So, today we are going to show you can solve the Capture the Flag (CTF) My File Server 1, Vulnhub.com is a kind of which provides users with vulnerable applications/machines for there practice who has a experience in the field of information security. You can check our previous articles for more CTF challenges.
Please note: For all of these machines, I have used Oracle VirtualBox to run the downloaded VMs. I am using Kali Linux as an attacker machine for solving this CTF.
Note please: The victim and attacker machine IP addresses may be different, as per your network configuration.
After downloading the file server VM it will be our victim, or we run it in VirtualBox.
Now, the first step is to find out its IP address. On Kali — the attacker machine — I am using this command The netdiscover command output can be seen in the screenshot.
Our next step is to find the open ports and services available on the victim machine. For that I have used an nmap full-port scan for this purpose. Here is the output. The command we are using is nmap -p- 192.168.1.21 -sV.
There are a lot of open ports and services available on the target machine. I used this command for -sV switch for enumerating the version information of the identified services. This will help us identify vulnerable services to exploit.
We are good to go by exploring the open ports and services on the target machine. And the FTP port 21 was open, We are decided to start form there.
I tried to connect to the victim machine’s FTP service by guessing common credentials and one worked.
Commands used: ftp 192.168.1.21 , ls
- Username: ftp
- Password: (none)
As we know that we can now have the FTP access on the target machine, I run the ls command to see the list of files and directories available for default user. I learn that there was one empty directory available on the target machine. I am trying to exploring the “pub” directory for further contents, but that was a dead end. After that, I checked the vsFTPd version.
As we know from Step 2 above, there is one more FTP port available on the target machine. Let’s check the FTP service on port 2121. I started with enumerating the FTP login with some default credentials and one of them worked.
- Username: anonymous
- Password: anonymous
As we can see above, we’ve got the anonymous user FTP access on port 2121 by using default credentials. This time it worked for me, as I was able to view the contents of files on the target machine. I used the ls command and was able to list the contents of the “log” directory from there.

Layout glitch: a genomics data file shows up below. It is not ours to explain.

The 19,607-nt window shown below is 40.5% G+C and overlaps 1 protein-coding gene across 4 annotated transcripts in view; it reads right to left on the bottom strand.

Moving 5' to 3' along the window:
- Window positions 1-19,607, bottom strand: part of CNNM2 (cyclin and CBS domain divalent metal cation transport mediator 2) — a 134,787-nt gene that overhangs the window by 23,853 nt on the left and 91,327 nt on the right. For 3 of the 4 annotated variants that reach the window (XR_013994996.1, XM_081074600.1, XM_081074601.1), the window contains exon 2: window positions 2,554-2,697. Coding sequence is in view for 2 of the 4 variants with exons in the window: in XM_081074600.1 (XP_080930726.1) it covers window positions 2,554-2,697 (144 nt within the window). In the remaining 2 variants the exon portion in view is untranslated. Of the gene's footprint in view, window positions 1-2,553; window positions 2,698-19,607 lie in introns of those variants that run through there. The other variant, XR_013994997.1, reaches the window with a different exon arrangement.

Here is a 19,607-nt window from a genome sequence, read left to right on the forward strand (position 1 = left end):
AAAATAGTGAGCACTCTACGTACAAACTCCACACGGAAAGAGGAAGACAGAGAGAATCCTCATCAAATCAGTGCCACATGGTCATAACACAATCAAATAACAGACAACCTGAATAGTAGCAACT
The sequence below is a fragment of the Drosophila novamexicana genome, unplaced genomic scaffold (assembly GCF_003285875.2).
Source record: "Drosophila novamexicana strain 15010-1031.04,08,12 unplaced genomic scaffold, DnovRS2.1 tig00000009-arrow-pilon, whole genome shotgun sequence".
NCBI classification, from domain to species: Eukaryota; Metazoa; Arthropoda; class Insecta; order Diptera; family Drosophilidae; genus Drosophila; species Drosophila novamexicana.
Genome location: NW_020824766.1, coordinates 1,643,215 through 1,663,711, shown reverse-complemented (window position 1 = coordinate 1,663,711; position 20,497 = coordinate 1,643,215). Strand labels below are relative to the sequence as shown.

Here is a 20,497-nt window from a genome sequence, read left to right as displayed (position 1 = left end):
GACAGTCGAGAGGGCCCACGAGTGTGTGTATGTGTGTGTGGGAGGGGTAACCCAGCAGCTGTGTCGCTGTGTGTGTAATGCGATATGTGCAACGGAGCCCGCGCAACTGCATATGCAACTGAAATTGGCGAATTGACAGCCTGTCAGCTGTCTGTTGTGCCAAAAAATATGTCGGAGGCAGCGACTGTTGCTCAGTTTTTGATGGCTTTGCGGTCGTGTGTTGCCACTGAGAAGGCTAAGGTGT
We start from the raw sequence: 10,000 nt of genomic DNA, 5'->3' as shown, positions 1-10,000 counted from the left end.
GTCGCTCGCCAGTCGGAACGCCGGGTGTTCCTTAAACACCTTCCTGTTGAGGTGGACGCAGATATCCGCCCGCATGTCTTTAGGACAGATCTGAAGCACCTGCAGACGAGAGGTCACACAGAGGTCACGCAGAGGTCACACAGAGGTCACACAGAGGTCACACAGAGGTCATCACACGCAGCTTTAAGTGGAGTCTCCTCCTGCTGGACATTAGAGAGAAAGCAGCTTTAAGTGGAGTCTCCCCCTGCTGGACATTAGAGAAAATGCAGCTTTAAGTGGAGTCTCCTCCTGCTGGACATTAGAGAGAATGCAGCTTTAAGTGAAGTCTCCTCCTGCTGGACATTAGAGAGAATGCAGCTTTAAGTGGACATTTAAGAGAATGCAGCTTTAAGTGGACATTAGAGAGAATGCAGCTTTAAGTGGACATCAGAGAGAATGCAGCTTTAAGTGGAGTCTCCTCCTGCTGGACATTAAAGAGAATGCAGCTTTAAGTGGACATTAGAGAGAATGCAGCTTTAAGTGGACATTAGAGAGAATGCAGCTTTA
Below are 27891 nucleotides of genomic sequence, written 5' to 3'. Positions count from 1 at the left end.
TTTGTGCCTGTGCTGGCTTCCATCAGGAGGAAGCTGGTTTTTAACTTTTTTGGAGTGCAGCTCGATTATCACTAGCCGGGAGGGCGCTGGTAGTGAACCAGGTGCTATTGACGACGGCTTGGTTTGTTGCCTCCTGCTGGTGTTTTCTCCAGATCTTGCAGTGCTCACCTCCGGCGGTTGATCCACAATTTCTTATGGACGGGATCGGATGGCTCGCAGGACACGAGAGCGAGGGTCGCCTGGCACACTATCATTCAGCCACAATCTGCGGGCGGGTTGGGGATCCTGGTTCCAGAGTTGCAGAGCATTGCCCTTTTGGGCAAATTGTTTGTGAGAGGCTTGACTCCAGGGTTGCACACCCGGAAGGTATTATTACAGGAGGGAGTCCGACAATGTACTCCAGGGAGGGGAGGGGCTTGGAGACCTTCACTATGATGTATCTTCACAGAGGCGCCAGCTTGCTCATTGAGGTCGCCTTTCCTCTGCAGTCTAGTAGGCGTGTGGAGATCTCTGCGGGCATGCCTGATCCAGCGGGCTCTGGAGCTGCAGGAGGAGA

I tried to look for an available exploit for the FTP service running through this port. The FTP version which is running on this port was: ProFTPD 1.3.5 Server. I found some useful exploits on Google for this version of the FTP service.
After exploring the FTP ports to get into the target machine, I shifted my attention to the HTTP port 80. I opened the target machine IP address into the browser and there was a simple webpage.
I chose the nikto vulnerability scanner which is by default available on Kali Linux and is used for scanning the host for web-based files and vulnerabilities.
As we can see, there is an interesting text file available on the target machine. When I opened this file on the browser, there was a password mentioned.
We have explored the FTP ports and HTTP port, but there are still five open ports remaining to be checked. Next, I started with the SMB service which was running on the port 445 on the target machine.
I used the smbmap utility, which is available in Kali Linux by default. It is basically used to enumerate the SMB server.
SSH on port 22 was open on the target machine, so I tried to login to the target machine with the username and password through SSH:
The same username and password with the FTP service on port 21, and this time it worked as I was able to log into the target system through FTP
After logging into FTP, I used the pwd command to check the current directory. It showed that the current directory was “/home/smbuser”. In the next step, we will use this information for gaining user access on the target machine.
This completes this CTF challenge. We hope you learned a lot from it!
My File Server:1, VulnHub